New research suggests risk management practices may impact an organization's financial viability. Specifically, companies with greater "risk maturity" have been shown to reap large returns on investment. According to a report released this week by Ernst & Young, companies in the top 20 percent of risk maturity - defined by the number of risk management strategies used - produced three times the level of Earnings Before Interest, Taxes, Depreciation and Amortization (EBITDA) as firms in the bottom 20 percent. Until a few years ago, risk management was widely viewed as measure to hedge against excessive losses - few saw it as a clear financial strategy with the potential to improve returns. "Making a move from being risk-averse to risk-ready may require a significant shift," said Randall Miller, global risk leader at Ernst & Young. "Ultimately, risk management is about changing the culture of the business. It is about changing the lens through which leaders view the decisions they make." It'd be interesting to note whether the same findings could be applied to consumer credit risk management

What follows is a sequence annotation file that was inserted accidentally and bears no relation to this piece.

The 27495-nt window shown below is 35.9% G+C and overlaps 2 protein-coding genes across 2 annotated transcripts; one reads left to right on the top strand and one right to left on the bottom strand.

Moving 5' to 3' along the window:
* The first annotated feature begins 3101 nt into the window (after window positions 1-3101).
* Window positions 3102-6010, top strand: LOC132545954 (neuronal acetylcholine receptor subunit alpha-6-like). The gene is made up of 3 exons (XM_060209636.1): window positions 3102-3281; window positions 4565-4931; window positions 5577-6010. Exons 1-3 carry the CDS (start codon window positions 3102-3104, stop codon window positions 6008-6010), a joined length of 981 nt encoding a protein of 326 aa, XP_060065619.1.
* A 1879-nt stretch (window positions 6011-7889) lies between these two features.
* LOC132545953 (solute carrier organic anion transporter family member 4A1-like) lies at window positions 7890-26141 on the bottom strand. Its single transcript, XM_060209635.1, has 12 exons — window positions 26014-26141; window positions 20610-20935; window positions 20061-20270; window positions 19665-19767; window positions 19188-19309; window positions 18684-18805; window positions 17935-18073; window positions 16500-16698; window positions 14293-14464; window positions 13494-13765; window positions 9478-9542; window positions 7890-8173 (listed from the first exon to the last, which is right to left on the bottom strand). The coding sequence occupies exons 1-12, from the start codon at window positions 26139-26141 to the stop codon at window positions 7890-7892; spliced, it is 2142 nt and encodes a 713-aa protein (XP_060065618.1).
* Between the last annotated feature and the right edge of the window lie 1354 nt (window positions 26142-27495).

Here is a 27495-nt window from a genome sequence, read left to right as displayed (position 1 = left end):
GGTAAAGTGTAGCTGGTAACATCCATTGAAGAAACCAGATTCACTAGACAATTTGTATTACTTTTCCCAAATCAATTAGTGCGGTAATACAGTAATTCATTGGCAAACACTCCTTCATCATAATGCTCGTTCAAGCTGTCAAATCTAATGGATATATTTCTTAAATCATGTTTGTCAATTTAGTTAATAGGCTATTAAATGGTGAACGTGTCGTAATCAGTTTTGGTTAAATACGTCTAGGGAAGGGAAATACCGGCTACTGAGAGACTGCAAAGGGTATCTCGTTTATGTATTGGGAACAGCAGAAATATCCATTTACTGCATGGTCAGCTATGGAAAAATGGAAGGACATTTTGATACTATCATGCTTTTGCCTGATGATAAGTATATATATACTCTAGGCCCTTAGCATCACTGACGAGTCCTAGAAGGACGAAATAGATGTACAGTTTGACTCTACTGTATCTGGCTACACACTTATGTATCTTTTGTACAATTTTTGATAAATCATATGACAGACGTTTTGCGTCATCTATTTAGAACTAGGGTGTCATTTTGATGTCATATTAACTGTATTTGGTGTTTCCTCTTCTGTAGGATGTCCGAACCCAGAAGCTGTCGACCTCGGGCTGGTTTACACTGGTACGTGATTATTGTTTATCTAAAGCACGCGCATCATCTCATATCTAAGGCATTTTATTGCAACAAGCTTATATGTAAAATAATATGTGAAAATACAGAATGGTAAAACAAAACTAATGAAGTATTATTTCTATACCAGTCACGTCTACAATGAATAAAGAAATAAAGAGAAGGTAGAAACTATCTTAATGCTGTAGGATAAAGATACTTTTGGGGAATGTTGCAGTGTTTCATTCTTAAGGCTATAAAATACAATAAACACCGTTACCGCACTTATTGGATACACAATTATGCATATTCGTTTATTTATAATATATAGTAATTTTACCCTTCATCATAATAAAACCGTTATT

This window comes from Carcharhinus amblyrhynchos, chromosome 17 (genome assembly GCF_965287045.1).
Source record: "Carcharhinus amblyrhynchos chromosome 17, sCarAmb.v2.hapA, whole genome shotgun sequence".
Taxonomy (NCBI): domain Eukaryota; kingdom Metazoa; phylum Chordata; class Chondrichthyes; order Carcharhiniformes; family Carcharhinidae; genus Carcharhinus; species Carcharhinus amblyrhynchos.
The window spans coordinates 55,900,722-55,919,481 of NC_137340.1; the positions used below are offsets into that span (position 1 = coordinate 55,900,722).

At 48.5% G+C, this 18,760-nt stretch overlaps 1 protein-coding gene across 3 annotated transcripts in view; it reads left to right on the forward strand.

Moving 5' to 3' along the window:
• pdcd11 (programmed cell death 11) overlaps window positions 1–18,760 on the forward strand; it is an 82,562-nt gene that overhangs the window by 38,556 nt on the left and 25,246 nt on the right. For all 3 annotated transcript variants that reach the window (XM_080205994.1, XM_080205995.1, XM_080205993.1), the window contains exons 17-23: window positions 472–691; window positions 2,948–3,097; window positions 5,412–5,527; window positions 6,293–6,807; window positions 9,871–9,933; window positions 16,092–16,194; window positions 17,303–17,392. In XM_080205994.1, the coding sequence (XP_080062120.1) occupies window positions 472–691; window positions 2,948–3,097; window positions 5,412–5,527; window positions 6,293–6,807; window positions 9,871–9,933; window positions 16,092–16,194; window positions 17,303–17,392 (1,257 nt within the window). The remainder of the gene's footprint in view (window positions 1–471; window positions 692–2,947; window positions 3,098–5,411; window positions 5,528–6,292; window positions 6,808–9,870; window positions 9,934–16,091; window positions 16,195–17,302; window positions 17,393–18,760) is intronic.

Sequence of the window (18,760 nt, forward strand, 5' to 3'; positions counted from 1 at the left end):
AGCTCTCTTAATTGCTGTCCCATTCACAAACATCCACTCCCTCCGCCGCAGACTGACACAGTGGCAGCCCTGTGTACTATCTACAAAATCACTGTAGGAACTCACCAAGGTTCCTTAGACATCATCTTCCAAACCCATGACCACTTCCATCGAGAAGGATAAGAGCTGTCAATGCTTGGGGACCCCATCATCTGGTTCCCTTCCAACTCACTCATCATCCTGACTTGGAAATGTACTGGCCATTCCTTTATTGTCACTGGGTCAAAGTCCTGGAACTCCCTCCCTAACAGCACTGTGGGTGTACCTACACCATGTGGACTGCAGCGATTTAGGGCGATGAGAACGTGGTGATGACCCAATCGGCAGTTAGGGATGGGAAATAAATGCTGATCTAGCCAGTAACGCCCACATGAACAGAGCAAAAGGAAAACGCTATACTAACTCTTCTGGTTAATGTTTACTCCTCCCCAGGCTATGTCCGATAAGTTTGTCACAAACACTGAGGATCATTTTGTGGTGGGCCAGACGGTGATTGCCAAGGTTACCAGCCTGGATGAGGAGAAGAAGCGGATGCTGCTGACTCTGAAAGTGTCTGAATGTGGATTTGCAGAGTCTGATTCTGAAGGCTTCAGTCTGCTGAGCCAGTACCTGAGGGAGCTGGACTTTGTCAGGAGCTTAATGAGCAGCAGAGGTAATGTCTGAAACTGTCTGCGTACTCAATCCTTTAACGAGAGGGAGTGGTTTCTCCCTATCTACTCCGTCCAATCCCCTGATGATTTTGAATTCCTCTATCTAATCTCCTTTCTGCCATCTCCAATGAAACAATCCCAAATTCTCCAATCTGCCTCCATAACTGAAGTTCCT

- a strategy that many lenders have adopted in the wake of the housing collapse.